ALUMA RESEARCH NOTE
(May 4, 2021) For 15 years, Netflix leadership considered password sharing a de facto free trial that served to expand brand awareness and provide a healthy conduit of new subscribers. While this logic worked when Netflix was a fledging SVOD operator set on growing its domestic footprint, it became increasingly counterproductive as saturation closed in.
Today, Netflix has few options left to grow domestic revenue. It has already leaned into price increases, all the while rejecting calls to introduce a less-expensive ad-supported tier or implement a more assertive authentication regiment. Unfortunately, its longstanding tolerance—at times encouragement—of password sharing has created a permissive atmosphere in which 30% of its domestic users now borrow credentials from someone living elsewhere. Having shed 636,000 domestic subscribers in first-quarter 2022, the company is finally cracking down on ‘freeloading.’
But fears persist that implementing policies that restrict password sharing could cause a wave of cancellations. “Consumers have for years been told, both tacitly and explicitly, that sharing passwords with others outside the home was acceptable,” notes Michael Greeson, founder and principal analyst at Aluma. “To remove this ‘privilege’ at this time—when prices for fuel, food, and other necessities are skyrocketing—could indeed rub some loyal subscribers the wrong way.”
However, the threat of significant losses, argues Greeson, is attenuated when the value of the service is sufficiently high and the means of restriction sufficiently elegant. “Netflix has high value relative to its competitors, and it appears focused on identifying solutions that limit password sharing and make sense to the account owner. The goal is to grow revenue, not dilute it.”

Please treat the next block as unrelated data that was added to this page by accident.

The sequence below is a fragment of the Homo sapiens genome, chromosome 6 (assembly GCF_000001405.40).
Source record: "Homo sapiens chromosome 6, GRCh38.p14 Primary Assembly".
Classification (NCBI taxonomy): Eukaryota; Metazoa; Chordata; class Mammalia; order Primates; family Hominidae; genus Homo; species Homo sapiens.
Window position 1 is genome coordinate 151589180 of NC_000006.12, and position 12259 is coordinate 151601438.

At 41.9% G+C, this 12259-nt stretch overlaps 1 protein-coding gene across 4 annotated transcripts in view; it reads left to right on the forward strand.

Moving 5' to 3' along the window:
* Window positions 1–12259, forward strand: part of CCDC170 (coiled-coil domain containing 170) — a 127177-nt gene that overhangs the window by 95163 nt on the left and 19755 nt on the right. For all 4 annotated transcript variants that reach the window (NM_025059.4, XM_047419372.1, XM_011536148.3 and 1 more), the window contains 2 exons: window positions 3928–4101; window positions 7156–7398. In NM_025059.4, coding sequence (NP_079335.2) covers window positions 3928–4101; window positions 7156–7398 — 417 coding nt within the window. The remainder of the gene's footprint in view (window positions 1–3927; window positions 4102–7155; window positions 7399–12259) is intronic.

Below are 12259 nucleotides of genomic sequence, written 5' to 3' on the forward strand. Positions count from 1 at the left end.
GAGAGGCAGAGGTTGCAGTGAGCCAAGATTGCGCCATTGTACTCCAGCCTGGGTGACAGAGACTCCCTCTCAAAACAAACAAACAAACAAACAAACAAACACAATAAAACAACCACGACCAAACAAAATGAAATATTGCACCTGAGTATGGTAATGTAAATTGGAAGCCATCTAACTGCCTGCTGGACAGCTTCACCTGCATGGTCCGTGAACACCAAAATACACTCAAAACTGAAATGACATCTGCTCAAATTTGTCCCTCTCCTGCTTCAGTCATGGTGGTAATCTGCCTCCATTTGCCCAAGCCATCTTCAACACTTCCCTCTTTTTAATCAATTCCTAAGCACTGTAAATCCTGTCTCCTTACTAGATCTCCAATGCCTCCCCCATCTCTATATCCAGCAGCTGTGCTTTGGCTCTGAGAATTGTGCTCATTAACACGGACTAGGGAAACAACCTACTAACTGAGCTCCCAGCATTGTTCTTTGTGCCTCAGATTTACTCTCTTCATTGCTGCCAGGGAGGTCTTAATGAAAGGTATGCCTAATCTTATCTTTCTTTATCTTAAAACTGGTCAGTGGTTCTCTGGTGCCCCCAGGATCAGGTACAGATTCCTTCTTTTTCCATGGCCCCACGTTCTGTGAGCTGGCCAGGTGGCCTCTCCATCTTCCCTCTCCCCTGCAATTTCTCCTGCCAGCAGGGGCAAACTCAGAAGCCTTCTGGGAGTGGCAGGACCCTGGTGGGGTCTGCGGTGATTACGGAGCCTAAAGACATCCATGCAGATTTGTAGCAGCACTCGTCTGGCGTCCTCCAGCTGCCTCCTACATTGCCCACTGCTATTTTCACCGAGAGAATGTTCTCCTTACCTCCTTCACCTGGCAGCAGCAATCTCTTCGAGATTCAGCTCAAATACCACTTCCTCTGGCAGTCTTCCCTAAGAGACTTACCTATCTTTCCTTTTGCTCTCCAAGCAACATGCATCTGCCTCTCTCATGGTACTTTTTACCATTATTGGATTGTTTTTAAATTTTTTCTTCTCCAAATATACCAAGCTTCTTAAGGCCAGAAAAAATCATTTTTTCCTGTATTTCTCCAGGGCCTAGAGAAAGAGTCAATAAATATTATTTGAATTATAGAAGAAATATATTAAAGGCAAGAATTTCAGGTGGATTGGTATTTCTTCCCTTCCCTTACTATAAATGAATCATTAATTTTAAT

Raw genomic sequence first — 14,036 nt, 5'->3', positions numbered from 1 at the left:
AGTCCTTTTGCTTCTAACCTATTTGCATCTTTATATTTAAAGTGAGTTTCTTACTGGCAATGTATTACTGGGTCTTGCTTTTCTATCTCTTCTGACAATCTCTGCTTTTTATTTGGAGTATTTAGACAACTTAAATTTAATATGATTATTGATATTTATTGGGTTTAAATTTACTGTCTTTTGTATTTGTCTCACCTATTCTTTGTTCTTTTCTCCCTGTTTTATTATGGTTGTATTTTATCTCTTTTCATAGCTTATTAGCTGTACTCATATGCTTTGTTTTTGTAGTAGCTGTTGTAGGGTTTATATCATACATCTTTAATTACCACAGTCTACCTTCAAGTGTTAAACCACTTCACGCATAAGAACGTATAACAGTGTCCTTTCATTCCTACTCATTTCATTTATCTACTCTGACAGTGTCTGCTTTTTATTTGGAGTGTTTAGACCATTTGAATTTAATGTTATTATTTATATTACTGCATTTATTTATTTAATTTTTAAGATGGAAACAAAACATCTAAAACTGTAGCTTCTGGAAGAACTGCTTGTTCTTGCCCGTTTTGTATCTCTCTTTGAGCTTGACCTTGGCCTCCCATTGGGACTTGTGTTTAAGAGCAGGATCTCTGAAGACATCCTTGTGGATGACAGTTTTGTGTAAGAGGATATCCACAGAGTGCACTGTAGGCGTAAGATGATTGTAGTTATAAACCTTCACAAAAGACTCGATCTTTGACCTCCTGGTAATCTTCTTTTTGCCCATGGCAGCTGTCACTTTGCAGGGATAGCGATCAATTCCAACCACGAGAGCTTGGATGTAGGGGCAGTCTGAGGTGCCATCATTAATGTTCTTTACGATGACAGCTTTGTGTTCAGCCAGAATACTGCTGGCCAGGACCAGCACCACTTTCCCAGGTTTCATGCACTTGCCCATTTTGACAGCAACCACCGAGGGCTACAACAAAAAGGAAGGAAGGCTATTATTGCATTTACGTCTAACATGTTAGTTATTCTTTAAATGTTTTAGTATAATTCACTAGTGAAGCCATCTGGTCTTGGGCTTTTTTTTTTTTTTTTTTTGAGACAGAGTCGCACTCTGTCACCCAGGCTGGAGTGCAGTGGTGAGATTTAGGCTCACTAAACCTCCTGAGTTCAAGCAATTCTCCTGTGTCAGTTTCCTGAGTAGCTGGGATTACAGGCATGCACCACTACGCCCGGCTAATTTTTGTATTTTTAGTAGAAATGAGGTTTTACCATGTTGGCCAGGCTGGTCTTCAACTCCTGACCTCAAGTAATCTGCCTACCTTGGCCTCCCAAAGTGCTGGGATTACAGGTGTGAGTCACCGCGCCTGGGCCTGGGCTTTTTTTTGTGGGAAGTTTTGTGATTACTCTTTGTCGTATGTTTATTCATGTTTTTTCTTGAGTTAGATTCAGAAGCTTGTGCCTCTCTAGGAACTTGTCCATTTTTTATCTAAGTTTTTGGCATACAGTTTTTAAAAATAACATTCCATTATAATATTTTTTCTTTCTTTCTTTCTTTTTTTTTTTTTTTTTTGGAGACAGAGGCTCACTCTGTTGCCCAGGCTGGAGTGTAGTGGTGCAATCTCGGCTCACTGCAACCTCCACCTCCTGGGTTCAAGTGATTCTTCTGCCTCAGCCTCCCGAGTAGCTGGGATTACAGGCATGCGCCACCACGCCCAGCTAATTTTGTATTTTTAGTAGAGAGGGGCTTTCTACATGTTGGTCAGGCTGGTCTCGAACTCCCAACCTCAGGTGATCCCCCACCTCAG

One such solution now being tested in South America asks account owners to pay an extra $3 for each out-of-home user on their account. Otherwise, account borrowers are offered the chance to subscribe at full (in some cases a discounted) price. A similar program will be implemented domestically later this year or in early 2023. But would be the impact of such a policy?
Aluma research finds, if similar charges were introduced in the U.S., 13% of adult Netflix users would likely cancel service altogether, while 12% would likely add at least one $3/month out-of-home user. Based on 20 years of comparing proclivities with actualities, Greeson expects less than half of the 13% likely to cancel will actually do so. As well, he predicts at least 12% of account owners will add at least one out-of-home user who otherwise wouldn’t be monetized. “Adding $3/month to a father’s Netflix bill versus his daughter at college having to pay $15/month is quite compelling.”
Between April 10-17, 2022, Aluma surveyed more than 2,200 adult broadband users in the United States as to their use of residential broadband and home video services, of which 1,315 were Netflix users.
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